We should not be afraid to talk about death or be embarrassed to grieve, the Archbishop of Wales said today (April 6).
Dr Barry Morgan called on people to face the reality of death in a candid address in which he drew on his own experience of bereavement following the death of his wife, Hilary, from cancer in January.
In his presidential address to members of the Governing Body of the Church in Wales at the start of its two-day meeting in Llandudno, the Archbishop thanked people for the concern they had shown him and said he had received more than a thousand letters of condolence.
People today, he said, were not used to talking about death and dying: “What is amazing is that even in this third millennium, people still mention the word ‘cancer’ in hushed tones, if at all, or they just say ‘c, and there is still hesitation about using the words ‘death’ and ‘dying’. The words most commonly used are ‘passed away, ‘gone to sleep, ‘passed on, ‘started a journey, and ‘lost’, as if somehow these words are not quite so final or as brutal as the word ‘death’.
“In Victorian times people died much younger and usually at home so they were more used to talking about death and dying. That is no longer the case. The paradox is that the television and radio often offer serious programmes on death, dying and bereavement, so that on the public level a great deal of discussion is going on about this topic. We also live in a world where we are confronted daily with dreadful accounts of violence and death in our world.
“Yet in our society, more and more people have grown up without having witnessed the natural death of a relative. Many people reach middle age without having had any direct experience of bereavement and now over 70% of deaths take place not at home but in hospitals, residential homes and hospices. Death, when it happens, is also often seen as something private…
“But unless we, as Christians, are willing to face the reality and the finality in one sense of death, who is going to?”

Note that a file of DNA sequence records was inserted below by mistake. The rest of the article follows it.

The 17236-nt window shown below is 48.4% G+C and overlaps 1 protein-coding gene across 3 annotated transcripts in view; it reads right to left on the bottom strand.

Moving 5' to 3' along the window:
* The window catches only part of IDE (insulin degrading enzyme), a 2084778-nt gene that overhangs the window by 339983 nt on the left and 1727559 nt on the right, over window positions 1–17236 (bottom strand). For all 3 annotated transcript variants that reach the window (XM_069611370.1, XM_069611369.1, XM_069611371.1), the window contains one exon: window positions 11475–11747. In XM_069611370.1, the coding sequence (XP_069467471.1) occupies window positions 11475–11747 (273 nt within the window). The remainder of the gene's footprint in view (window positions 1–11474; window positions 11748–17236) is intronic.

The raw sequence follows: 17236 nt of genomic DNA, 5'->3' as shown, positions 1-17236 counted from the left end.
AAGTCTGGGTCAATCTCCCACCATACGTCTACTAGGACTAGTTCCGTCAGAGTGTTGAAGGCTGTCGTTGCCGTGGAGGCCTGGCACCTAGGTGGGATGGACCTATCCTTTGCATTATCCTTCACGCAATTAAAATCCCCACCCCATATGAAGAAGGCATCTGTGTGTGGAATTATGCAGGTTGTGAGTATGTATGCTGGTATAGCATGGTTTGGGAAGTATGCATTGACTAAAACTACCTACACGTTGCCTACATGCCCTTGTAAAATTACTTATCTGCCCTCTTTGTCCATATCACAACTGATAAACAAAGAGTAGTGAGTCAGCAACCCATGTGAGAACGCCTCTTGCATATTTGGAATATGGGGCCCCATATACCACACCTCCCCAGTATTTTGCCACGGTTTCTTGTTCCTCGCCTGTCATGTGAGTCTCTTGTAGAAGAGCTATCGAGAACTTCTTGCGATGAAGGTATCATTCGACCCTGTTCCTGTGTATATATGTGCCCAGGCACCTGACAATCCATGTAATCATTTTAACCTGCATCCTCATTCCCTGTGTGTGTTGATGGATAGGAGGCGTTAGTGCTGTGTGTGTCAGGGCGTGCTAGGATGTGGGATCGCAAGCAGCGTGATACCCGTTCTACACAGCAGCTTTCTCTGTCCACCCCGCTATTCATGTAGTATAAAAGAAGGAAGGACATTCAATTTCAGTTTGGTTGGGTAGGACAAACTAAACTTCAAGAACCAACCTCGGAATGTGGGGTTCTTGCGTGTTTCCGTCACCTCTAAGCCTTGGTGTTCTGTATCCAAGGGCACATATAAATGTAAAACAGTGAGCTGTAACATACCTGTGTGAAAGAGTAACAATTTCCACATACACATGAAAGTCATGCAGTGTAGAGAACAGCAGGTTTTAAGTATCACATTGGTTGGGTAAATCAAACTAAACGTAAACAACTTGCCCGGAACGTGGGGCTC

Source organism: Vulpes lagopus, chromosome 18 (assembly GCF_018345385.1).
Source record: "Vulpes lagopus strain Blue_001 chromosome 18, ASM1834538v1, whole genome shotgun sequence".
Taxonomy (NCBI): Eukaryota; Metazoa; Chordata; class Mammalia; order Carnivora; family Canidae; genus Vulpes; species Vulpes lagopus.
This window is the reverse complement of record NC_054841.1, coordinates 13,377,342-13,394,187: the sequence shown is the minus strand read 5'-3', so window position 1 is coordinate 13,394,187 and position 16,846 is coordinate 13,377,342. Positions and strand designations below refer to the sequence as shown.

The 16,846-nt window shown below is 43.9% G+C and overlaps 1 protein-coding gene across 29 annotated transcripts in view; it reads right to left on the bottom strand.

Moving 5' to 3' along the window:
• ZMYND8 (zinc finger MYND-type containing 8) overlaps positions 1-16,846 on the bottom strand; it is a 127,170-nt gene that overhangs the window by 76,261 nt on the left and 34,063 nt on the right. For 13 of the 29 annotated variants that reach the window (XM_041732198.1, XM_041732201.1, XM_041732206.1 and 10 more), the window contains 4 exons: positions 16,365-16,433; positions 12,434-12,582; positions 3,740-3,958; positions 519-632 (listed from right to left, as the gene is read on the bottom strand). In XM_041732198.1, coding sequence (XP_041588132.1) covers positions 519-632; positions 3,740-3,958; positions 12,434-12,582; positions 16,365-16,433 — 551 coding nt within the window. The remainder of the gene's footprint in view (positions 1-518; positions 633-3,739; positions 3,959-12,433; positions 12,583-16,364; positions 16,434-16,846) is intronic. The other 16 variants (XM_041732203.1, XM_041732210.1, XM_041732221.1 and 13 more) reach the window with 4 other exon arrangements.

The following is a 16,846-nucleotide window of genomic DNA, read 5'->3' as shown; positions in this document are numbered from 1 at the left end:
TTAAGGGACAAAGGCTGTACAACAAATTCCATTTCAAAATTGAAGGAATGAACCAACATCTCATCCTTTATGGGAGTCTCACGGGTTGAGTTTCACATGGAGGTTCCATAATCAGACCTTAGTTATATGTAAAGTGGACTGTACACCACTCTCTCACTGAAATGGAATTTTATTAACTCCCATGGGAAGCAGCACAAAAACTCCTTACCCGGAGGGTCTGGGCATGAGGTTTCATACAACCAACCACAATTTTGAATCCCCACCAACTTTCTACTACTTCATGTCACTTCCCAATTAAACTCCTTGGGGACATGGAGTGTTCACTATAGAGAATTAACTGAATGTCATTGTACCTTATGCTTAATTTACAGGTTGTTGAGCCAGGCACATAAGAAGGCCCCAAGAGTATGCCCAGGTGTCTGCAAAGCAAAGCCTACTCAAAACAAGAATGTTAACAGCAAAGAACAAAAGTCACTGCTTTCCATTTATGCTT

The Archbishop paid tribute to the courage with which his wife faced her illness and her determination to live life to the full. He talked about how being diagnosed with a terminal illness helped her, as with others, to focus on the quality, rather than the duration, of her life and also gave her and her family a chance to prepare for death.
The Archbishop stressed the importance of the palliative care Hilary received to ensure her death was as pain free as possible.
He said, “If I was not already persuaded of the arguments against assisted dying, watching the care and the gentleness of the hospice nurses who came to minister a few times every day, for whom nothing was too much trouble, and for whom time did not matter even when they were approaching the end of their shift, would have convinced me.”
Dr Morgan also talked of the need to express grief openly and naturally. He said people often don’t know what to say or how to deal with those who are bereaved.
“If we effectively deny death in public, then we also limit the scope for the public expression of bereavement,” he said. “Weeping in public is often regarded as terribly bad form and yet we know that Jesus wept openly for his friend Lazarus.
“The grieving process is a natural process. Even though one may believe that death is not the end, that does not stop the heartache of missing those whom we love. We shall not see them again in this life. Grieving is the cost of commitment, the cost of loving. There is no right or wrong way to grieve – there is only the grief itself – a slow gradual journey undertaken by those who feel bereft.”
Death, said the Archbishop, does not separate us from the love of God.
“To believe in the God of Jesus is to believe in a God of compassion and hope and therefore of endless possibilities. God’s faithfulness and love therefore abide, for He is the God who can and does make all things new, for He is the Alpha and the Omega.”
The Governing Body of the Church in Wales is meeting on April 6-7 at Venue Cymru, Llandudno. Agenda and more information